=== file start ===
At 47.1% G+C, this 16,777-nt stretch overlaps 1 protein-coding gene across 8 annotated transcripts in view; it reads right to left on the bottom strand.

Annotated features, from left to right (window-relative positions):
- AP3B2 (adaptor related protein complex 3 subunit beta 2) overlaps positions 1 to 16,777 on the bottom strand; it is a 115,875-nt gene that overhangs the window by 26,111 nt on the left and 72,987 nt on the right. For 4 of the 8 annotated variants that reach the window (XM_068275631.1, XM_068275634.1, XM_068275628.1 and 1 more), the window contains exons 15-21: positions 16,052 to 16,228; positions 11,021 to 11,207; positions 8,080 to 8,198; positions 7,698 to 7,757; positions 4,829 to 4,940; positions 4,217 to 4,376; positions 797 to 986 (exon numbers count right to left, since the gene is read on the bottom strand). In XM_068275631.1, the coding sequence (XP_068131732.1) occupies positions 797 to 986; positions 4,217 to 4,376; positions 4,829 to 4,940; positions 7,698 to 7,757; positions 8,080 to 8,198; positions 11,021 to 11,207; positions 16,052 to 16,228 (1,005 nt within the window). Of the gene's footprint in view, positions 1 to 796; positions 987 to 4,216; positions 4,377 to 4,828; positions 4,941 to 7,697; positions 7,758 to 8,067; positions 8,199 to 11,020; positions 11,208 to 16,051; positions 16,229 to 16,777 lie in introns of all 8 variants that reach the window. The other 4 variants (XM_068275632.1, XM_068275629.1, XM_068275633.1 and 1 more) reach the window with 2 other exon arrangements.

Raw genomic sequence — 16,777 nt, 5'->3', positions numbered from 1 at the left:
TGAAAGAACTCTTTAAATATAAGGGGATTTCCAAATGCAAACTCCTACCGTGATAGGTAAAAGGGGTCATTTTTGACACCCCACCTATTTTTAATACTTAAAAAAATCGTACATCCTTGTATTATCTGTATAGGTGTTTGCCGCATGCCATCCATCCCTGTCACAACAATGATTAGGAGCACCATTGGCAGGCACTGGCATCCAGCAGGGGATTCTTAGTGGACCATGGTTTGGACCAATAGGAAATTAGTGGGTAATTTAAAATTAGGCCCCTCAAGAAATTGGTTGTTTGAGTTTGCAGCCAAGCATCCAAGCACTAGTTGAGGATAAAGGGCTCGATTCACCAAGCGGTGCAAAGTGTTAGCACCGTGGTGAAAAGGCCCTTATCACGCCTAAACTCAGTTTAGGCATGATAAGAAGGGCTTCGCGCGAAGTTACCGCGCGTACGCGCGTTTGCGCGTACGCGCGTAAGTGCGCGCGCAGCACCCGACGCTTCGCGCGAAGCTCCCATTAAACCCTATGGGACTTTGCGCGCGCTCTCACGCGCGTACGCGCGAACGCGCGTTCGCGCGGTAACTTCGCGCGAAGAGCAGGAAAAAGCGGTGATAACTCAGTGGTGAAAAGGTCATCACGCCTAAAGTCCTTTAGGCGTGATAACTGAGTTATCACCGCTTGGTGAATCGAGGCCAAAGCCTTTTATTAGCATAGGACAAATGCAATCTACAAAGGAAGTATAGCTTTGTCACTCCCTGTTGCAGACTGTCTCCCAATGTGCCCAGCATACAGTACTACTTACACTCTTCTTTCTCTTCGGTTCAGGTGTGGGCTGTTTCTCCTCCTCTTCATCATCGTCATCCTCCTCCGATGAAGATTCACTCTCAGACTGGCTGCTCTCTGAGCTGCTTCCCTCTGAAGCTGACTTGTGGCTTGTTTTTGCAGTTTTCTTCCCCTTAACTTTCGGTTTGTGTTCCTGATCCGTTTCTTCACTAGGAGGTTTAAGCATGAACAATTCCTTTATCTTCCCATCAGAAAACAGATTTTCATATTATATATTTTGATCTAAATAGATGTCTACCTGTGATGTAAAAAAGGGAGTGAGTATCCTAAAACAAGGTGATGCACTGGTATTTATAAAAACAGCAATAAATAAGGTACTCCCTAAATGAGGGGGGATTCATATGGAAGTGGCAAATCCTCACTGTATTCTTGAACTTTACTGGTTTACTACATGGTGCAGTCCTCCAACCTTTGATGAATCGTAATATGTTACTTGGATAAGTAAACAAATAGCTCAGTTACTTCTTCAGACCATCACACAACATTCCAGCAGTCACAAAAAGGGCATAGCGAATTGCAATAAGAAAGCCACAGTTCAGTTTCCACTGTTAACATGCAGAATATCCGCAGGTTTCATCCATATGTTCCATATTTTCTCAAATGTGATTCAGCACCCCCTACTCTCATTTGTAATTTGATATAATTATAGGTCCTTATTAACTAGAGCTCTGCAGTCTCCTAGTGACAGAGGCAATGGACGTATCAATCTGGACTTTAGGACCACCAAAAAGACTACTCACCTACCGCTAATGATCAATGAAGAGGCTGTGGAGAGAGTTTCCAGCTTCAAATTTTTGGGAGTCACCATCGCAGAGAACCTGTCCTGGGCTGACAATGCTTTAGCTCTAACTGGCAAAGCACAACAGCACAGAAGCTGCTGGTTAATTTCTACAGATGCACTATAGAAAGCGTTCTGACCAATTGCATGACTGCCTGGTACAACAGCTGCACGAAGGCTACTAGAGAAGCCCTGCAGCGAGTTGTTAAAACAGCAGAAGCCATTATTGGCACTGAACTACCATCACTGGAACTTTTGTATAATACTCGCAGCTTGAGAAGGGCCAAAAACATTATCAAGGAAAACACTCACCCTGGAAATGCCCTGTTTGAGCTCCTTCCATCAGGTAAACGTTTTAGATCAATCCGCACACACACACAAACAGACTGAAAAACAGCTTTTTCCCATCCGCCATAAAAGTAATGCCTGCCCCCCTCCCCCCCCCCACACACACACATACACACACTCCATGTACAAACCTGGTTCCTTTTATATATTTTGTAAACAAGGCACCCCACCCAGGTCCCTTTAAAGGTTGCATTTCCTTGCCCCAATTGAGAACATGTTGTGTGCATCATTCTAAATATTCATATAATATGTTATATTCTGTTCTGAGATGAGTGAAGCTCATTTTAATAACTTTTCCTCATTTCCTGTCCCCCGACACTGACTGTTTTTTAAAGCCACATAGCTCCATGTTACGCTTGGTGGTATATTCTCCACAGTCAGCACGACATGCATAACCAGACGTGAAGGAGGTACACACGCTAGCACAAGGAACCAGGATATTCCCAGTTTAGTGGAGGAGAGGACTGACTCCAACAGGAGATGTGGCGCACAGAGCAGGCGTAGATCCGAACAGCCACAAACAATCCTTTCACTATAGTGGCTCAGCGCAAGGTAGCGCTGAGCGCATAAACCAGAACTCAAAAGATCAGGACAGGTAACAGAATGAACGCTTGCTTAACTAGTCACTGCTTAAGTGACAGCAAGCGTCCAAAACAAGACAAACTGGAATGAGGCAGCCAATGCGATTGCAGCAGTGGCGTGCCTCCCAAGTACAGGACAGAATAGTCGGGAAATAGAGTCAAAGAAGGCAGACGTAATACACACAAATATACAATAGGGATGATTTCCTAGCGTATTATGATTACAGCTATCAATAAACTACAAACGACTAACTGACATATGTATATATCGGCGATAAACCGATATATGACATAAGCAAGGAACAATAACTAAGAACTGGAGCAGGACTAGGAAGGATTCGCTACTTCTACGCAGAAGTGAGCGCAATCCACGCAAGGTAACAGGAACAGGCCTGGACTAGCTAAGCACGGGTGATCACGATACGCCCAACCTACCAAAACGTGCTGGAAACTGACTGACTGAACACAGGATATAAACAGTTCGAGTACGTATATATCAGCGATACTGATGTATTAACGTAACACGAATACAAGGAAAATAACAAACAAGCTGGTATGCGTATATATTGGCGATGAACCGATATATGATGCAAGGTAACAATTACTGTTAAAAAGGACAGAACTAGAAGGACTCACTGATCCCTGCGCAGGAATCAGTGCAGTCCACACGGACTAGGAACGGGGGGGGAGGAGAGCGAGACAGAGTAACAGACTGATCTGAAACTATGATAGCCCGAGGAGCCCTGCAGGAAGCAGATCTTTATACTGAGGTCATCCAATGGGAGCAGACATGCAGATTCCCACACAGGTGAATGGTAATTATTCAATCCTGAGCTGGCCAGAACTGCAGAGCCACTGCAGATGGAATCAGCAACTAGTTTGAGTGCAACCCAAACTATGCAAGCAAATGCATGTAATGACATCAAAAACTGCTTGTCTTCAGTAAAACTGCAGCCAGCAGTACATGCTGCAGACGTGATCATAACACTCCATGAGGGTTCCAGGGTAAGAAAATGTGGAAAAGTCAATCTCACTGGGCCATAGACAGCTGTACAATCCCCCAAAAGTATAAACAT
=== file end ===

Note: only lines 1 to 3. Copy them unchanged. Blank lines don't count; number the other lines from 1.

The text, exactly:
At 47.1% G+C, this 16,777-nt stretch overlaps 1 protein-coding gene across 8 annotated transcripts in view; it reads right to left on the bottom strand.

Annotated features, from left to right (window-relative positions):
- AP3B2 (adaptor related protein complex 3 subunit beta 2) overlaps positions 1 to 16,777 on the bottom strand; it is a 115,875-nt gene that overhangs the window by 26,111 nt on the left and 72,987 nt on the right. For 4 of the 8 annotated variants that reach the window (XM_068275631.1, XM_068275634.1, XM_068275628.1 and 1 more), the window contains exons 15-21: positions 16,052 to 16,228; positions 11,021 to 11,207; positions 8,080 to 8,198; positions 7,698 to 7,757; positions 4,829 to 4,940; positions 4,217 to 4,376; positions 797 to 986 (exon numbers count right to left, since the gene is read on the bottom strand). In XM_068275631.1, the coding sequence (XP_068131732.1) occupies positions 797 to 986; positions 4,217 to 4,376; positions 4,829 to 4,940; positions 7,698 to 7,757; positions 8,080 to 8,198; positions 11,021 to 11,207; positions 16,052 to 16,228 (1,005 nt within the window). Of the gene's footprint in view, positions 1 to 796; positions 987 to 4,216; positions 4,377 to 4,828; positions 4,941 to 7,697; positions 7,758 to 8,067; positions 8,199 to 11,020; positions 11,208 to 16,051; positions 16,229 to 16,777 lie in introns of all 8 variants that reach the window. The other 4 variants (XM_068275632.1, XM_068275629.1, XM_068275633.1 and 1 more) reach the window with 2 other exon arrangements.